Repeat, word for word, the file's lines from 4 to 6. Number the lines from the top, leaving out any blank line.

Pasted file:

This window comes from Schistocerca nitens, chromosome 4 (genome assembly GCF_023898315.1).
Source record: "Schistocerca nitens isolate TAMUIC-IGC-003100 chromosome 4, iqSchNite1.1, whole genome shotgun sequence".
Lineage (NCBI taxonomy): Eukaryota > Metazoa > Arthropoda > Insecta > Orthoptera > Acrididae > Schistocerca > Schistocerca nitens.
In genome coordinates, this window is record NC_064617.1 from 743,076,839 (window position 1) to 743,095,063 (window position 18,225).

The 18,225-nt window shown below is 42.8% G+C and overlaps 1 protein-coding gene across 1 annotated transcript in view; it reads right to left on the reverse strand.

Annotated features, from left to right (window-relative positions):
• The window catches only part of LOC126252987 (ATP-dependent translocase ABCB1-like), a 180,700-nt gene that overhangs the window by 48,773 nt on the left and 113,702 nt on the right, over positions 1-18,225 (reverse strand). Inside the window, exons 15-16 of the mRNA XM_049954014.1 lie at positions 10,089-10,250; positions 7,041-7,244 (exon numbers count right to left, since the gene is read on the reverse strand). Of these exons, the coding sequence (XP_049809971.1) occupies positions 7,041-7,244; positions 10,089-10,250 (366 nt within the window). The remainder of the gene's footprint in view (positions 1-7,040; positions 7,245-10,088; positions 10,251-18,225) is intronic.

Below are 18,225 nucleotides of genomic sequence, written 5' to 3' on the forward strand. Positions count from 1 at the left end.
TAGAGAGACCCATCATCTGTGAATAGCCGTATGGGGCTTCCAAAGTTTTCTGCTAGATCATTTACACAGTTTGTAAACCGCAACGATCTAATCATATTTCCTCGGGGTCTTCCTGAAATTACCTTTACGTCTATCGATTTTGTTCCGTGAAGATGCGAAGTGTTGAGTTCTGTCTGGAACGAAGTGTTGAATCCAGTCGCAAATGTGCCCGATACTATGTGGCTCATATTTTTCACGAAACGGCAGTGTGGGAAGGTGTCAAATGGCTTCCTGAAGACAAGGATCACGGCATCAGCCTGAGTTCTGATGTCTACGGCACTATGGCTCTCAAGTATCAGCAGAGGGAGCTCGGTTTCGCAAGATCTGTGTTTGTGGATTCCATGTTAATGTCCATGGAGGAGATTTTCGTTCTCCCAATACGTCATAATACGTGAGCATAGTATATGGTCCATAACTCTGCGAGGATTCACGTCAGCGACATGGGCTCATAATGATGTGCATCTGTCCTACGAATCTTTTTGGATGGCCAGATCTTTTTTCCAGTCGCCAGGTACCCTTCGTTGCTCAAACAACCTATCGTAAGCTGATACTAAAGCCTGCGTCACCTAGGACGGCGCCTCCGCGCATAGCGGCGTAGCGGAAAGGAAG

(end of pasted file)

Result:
In genome coordinates, this window is record NC_064617.1 from 743,076,839 (window position 1) to 743,095,063 (window position 18,225).

The 18,225-nt window shown below is 42.8% G+C and overlaps 1 protein-coding gene across 1 annotated transcript in view; it reads right to left on the reverse strand.

Annotated features, from left to right (window-relative positions):